Brett Plummer, NB Power’s chief nuclear officer, has not had his contract renewed.Adam Huras/ Brunswick News Archive

The American nuclear engineer who makes a seven-figure salary to ensure New Brunswick’s troubled Point Lepreau generating station is run properly will no longer have a job with NB Power at the end of this month.

Under questioning on Friday, Sept. 22, at the legislature’s public accounts committee, Lori Clark, the public utility’s president and CEO, said Brett Plummer’s contract expires at the end of September and won’t be renewed.

The utility and the Progressive Conservative government have been under fire because Plummer is making $1.3 million this year, plus travel expenses, even though he lives in neighbouring Maine and performance at the nuclear plant near Saint John has been poor.

“He was hired to fix Point Lepreau’s problems,” said Green party Leader David Coon. “That was the justification for his significant salary.”

Since Plummer was hired in 2017 as the chief nuclear officer, Lepreau has been beset with problems, most recently suffering a 35-day unplanned outage in December that wiped out NB Power’s profits this year.

The aging plant, refurbished in 2012 at a cost of $2.4 billion, is a hugely important generator in New Brunswick’s electrical fleet and under full capacity could power a majority of the homes in the province.

Clark said she would take on the position of chief nuclear officer, despite the fact she’s not a nuclear engineer and is a chartered accountant by profession. The utility is required to have a CNO in a permanent position.

Instead of Plummer, NB Power is hiring three managers from Ontario Power Generation (OPG), who are relocating to New Brunswick to help run the plant.

It’s part of a three-year deal that will cost $2 million annually, said Clark, who will be supported in her new role by the OPG’s chief nuclear officer Steve Gregoris.

The other three managers are already at the station getting familiar with the operations and will begin their new roles Oct. 1. Their salaries are on par with what they earned in Ontario.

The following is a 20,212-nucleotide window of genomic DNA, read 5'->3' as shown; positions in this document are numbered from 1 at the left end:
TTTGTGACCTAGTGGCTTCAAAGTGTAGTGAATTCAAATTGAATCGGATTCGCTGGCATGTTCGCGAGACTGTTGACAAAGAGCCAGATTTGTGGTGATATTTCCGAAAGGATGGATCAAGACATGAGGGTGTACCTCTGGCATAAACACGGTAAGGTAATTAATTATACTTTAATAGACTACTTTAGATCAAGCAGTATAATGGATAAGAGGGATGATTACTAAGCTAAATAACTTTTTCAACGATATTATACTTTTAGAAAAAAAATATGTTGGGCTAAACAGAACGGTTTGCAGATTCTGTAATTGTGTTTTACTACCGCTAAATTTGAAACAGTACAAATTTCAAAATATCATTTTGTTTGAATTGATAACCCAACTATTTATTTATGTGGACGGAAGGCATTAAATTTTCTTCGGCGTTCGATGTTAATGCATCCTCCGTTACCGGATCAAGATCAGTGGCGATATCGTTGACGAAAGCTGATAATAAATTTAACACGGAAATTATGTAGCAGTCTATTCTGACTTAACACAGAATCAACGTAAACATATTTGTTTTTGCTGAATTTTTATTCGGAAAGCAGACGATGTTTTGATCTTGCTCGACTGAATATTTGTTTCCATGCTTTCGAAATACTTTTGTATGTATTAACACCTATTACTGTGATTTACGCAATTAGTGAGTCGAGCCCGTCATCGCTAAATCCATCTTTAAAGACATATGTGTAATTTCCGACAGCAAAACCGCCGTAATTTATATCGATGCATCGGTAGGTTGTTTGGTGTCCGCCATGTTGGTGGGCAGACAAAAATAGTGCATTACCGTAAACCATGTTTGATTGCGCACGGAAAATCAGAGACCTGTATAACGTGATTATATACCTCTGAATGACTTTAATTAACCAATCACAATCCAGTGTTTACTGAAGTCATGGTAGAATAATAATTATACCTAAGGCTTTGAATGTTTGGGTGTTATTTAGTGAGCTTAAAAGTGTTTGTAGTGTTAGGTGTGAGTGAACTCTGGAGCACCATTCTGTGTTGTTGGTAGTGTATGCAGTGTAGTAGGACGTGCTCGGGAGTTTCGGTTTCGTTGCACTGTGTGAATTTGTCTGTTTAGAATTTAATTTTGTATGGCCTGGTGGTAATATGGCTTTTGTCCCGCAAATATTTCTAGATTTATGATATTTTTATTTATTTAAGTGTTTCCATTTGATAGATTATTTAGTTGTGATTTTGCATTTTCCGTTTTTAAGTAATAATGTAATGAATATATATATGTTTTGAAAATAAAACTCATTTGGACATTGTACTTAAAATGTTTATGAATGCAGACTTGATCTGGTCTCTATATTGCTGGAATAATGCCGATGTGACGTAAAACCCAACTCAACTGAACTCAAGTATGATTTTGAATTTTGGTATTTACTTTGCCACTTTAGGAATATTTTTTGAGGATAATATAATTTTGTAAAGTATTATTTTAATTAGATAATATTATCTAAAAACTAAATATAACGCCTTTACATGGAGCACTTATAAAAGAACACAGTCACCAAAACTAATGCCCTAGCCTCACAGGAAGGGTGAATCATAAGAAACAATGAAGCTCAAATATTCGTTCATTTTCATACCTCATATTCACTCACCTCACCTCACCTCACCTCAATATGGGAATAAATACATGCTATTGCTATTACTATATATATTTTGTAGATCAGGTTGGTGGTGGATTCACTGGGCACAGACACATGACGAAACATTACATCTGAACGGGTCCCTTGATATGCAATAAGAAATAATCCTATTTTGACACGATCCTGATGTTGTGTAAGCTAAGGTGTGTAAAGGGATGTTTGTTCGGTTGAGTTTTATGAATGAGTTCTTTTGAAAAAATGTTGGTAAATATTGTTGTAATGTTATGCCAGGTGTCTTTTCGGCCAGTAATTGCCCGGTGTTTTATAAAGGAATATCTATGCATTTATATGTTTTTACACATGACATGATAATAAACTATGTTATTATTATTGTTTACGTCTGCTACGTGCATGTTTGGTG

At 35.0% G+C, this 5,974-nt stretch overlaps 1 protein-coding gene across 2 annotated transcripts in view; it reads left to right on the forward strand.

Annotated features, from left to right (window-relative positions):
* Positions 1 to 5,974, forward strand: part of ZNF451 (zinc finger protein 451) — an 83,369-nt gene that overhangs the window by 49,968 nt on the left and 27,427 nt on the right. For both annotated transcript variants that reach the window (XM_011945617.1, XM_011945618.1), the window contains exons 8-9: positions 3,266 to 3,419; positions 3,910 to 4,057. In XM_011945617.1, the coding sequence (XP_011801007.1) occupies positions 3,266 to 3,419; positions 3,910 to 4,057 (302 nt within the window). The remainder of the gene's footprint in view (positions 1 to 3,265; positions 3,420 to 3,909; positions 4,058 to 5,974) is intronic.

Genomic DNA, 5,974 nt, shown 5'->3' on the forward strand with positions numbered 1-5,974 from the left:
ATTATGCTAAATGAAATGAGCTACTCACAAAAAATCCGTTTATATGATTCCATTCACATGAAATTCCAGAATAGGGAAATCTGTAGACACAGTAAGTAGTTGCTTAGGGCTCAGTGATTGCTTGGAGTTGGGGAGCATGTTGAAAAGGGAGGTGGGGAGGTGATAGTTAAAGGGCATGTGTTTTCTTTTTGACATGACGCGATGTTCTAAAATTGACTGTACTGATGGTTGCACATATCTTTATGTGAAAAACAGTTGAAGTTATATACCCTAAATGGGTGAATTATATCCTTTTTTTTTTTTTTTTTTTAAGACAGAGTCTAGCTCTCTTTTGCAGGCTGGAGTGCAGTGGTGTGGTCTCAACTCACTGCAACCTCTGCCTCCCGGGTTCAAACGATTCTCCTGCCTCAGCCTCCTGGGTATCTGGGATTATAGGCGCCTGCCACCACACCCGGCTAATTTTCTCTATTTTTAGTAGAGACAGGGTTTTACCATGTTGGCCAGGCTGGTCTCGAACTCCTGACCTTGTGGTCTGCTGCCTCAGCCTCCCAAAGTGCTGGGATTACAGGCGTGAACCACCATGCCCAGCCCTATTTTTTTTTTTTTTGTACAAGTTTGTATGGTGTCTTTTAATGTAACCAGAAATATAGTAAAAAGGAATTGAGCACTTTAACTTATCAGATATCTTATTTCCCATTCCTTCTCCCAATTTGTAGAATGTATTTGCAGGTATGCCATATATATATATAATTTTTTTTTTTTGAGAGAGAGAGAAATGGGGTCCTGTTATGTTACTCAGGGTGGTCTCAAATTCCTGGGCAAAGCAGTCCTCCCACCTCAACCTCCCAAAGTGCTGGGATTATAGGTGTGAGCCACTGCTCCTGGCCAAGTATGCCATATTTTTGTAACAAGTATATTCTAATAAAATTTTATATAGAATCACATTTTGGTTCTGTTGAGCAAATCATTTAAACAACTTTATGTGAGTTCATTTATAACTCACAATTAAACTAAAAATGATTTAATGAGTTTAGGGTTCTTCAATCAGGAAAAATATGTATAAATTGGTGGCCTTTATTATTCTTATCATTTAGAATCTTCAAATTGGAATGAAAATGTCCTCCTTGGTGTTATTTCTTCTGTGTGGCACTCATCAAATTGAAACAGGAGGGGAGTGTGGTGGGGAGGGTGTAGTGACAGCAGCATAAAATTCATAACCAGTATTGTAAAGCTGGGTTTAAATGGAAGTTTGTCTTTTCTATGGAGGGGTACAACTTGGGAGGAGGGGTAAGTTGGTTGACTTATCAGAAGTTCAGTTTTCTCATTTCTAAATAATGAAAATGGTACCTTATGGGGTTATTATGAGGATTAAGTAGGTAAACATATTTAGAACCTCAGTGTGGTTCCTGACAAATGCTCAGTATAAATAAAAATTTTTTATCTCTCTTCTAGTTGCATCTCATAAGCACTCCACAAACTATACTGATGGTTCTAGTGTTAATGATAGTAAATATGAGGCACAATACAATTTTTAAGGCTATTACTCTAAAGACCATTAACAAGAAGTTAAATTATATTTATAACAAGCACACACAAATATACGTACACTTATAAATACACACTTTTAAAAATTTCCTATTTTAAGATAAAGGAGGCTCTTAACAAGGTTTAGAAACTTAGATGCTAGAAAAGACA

Clark said the deal was completely separate from the partnership NB Power has been negotiating with OPG that would see the Ontario Crown corporation use its expertise to help run the plant over the long term.

“We’ve done this in the past,” she said. “Before Mr. Plummer came, we actually had five or six from OPG who helped support the station from a leadership perspective.”

When Brunswick News asked NB Power last Friday whether Clark would get a raise for the additional title of chief nuclear officer on top of her CEO salary, spokesperson Dominique Couture replied: “The CEO pay band ranges from $388,000 to $582,000. Lori Clark is being paid within that pay band.”

Clark told the politicians the point of hiring the Ontario managers was to improve performance and reliability at the nuclear plant, which first began running 40 years ago.

She said OPG has a lot of experience running more Candu reactors – six of them – and recently finished a planned outage on budget and on time.

“We will be able to be part of their discussions with their fleet and be challenged on our performance compared to some of their other fleet on how we can improve our performance at the station,” she said. “So it’s a package we’ll be getting.”

When Liberal MLA Keith Chiasson asked why OPG was being leaned on so heavily, Clark mentioned that it was getting much harder to find people with qualified nuclear expertise because of a renaissance within the industry, including a renewed push for the creation of small nuclear reactors.

By John Chilibeck, Local Journalism Initiative Reporter

Original Published on Sep 26, 2023 at 05:47

This item reprinted with permission from   The Daily Gleaner   Fredericton, New Brunswick

Comments are Welcome - Leave a reply below - Posts are moderated